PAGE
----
When financing a mortgage for your primary residence or rental property, you will need to choose the length of your debt repayment period. Most mortgage loans have a fixed (unchanging) interest rate for a term of 15 or 30 years. Although families often prioritize short-term affordability and total interest paid when comparing financing options, I would like to share a detailed breakdown of the variables I consider. Let’s get right into it!
For our analysis, we have decided to apply for a fixed-rate, $350,000 mortgage and evaluate the 15 and 30-year loan options provided by the lender.
A 15-year, $350,000 loan is offered to us with an interest rate of 2.625%. This loan requires 180 monthly payments of $2,354.41, with $73,794 of total interest paid ($4,920 annualized). When we add the original loan amount, the total cost of the mortgage is $423,794, which is 21% higher than the initial balance. Before adding home-related insurance premiums, taxes, and other housing costs, our fixed annual expense would be $28,253.
Alternatively, a 30-year, $350,000 loan is offered with an interest rate of 3.5%. The loan requires 360 monthly payments of $1,571.66, with $215,796 of total interest paid ($7,193 annualized). Adding the original loan amount, the total cost of the mortgage is $565,796, which is 62% higher than the initial balance and 34% higher than the 15-year alternative. The fixed annual expense would be $18,860, a third less than the 15-year option.
Simply put, the 30-year mortgage offers lower payments but accrues more interest due to its longer repayment period and higher interest rate. Having more current cash flow available for other spending and saving opportunities may be appealing.
If both mortgage options are objectively affordable, we may impulsively choose the shorter term with a $142,000 reduction in total interest, pushing aside the ‘pay off debt or invest‘ considerations for a moment.
When considering a 15-year mortgage (and fixed expenses in general), I encourage families to consider the risk of reduced future income. Will this housing payment still be affordable in the event of job loss, medical emergencies, disability, and even increased lifestyle expenses? To reduce the possible burden of these financial risks, we can introduce a hybrid repayment scenario using the Mortgage Flexibility Calculator!
By simply entering our mortgage loan amount and interest rate options, we can compare three repayment scenarios in greater detail. We can review the discussed 15-year and 30-year mortgage options, including their respective payments and total interest when paid minimally. The third scenario is a hybrid, choosing the 30-year mortgage but intentionally paying off the loan in 15 years.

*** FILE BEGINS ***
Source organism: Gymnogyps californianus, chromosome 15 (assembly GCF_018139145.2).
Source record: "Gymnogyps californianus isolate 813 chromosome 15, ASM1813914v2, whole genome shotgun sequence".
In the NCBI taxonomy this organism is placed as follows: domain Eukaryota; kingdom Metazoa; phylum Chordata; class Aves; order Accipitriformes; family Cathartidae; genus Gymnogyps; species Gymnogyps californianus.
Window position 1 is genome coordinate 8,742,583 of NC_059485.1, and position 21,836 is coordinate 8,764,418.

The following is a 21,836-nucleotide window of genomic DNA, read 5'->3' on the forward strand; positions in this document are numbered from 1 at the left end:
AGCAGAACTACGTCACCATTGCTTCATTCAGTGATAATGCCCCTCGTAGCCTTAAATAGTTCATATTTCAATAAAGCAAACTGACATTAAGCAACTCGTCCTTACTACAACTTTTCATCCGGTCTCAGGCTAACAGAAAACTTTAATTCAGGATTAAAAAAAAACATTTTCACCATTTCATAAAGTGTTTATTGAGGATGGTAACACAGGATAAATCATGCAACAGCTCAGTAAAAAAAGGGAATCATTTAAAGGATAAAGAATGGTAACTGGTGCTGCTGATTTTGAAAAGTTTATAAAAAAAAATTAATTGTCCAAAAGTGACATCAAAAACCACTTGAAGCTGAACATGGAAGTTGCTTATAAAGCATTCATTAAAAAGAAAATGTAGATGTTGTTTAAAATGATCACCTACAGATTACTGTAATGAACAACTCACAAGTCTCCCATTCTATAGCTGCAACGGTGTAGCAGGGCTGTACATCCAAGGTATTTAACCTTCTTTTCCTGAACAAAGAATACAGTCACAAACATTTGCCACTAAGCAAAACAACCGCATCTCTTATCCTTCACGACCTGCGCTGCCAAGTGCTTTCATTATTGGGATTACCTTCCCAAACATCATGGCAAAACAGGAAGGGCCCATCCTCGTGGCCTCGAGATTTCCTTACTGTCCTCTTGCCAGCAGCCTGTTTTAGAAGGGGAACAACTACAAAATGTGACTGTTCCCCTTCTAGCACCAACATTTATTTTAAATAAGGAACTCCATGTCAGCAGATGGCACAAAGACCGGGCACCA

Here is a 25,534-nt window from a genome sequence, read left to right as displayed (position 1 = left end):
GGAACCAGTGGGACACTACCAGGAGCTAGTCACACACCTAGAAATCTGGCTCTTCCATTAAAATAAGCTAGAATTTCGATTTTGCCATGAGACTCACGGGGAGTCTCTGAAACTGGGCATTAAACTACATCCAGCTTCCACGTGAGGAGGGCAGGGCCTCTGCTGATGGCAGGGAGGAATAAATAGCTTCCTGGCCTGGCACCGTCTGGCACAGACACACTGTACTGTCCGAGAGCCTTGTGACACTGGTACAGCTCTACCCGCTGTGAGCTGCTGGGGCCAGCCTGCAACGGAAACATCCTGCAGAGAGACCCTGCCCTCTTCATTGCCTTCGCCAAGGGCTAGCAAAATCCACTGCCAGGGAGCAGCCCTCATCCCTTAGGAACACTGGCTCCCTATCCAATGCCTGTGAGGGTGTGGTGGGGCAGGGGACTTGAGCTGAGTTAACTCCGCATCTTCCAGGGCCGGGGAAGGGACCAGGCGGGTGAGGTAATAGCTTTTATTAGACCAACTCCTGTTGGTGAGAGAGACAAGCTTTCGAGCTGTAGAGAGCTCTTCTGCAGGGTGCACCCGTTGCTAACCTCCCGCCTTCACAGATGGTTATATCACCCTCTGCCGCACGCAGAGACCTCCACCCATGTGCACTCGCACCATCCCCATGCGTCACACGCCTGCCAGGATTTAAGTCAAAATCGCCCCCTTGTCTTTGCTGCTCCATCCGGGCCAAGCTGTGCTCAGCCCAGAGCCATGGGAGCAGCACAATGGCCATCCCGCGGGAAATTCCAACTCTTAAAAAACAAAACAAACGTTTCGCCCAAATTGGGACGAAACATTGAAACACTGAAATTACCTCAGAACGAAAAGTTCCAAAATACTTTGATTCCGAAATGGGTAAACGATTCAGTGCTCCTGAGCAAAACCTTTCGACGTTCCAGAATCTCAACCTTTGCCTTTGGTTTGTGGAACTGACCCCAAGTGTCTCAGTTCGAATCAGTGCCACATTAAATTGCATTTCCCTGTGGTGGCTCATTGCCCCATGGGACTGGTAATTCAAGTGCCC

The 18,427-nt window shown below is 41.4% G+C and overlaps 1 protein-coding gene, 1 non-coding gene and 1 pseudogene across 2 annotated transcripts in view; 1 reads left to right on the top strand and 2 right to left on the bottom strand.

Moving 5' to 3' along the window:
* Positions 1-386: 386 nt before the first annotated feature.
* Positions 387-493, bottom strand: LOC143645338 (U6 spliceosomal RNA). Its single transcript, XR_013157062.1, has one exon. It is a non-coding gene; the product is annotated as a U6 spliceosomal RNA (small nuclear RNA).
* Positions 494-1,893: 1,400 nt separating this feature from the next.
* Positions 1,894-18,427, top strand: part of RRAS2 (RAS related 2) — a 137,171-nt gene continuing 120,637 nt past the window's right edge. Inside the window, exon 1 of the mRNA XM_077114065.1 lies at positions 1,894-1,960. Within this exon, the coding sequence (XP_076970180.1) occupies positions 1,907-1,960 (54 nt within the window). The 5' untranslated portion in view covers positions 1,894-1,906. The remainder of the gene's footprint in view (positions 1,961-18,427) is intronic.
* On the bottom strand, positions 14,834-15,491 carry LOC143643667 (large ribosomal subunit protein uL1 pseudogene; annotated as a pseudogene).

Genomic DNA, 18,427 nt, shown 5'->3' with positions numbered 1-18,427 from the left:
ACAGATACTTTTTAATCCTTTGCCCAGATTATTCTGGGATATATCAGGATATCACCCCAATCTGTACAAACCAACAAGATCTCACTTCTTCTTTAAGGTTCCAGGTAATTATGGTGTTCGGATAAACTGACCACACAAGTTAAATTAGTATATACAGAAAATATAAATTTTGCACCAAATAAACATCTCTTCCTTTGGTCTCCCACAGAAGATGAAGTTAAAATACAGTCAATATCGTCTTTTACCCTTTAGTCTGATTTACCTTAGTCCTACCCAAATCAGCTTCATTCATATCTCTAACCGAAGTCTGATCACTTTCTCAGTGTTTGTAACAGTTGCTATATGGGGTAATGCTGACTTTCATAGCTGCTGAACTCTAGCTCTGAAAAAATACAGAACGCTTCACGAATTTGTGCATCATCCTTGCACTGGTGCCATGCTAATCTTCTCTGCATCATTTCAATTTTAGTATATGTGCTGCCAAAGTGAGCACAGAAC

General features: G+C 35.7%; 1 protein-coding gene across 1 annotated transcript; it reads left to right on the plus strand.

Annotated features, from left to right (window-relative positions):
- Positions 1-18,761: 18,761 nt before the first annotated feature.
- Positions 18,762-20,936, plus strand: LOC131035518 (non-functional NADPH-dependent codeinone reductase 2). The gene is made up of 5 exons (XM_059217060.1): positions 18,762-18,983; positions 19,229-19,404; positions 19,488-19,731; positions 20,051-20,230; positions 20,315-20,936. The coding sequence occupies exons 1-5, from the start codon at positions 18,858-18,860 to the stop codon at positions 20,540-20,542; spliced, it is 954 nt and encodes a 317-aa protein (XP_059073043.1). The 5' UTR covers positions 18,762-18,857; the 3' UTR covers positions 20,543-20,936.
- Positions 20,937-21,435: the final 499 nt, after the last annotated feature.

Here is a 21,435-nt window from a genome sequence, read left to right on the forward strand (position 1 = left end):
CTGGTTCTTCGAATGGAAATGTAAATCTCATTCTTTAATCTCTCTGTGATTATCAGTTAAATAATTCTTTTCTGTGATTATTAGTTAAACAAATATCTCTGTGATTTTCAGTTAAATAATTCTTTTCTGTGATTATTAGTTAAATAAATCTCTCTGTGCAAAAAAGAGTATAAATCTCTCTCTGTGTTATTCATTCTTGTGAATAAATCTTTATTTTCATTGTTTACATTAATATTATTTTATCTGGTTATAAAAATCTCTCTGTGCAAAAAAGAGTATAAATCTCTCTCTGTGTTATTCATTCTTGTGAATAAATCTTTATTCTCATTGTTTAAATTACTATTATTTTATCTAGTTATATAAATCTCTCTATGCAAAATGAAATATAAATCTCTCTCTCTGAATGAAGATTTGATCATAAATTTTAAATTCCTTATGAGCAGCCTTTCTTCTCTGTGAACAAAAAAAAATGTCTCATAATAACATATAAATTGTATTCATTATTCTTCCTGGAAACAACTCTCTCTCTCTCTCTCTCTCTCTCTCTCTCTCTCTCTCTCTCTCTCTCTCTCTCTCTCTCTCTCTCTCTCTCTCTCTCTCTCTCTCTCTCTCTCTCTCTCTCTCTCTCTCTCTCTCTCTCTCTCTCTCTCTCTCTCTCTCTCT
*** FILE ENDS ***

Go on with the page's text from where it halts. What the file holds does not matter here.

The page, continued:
In this scenario, we would make higher payments than with the 15-year mortgage (due to a higher interest rate) but have the flexibility to scale back and make only minimum payments when emergencies or opportunities arise. This ability to reduce monthly payments by $930 comes at a cost due to the higher interest rate on the 30-year loan. This cash flow flexibility costs $148 per month, totaling $26,582 over the 15-year expected repayment period. To rephrase, we would pay $148 per month for the flexibility to switch back to the 30-year mortgage with minimum payments. The spread between interest rates (2.625% vs. 3.5%) dictates the cost of flexibility. If the interest rates were the same, we would choose the 30-year mortgage regardless of our desired repayment period. Your offered interest rates may vary.
Before committing to any financing decisions, review your current and anticipated sources of income, also considering any risks that may reduce or eliminate them. Will the 15-year mortgage payment remain affordable in the event of a financial emergency, such as income loss? Would you have unrestricted access to other funds to support these fixed expenses?
If you decide to make minimum debt payments to increase your spending or investments in other areas, develop and implement a disciplined strategy to align your behaviors with your thoughtful decisions. Most families who decide to invest the rest do not automate or track implementation over time, simply spending the rest with borrowed funds.
Discuss the importance of cash flow flexibility with your family, and enter your own financing options into the Mortgage Flexibility Calculator above! Also, learn how to review your mortgage statement and think about money in terms of time. Seek to align your financial decisions with your family’s unique values and desired outcomes.
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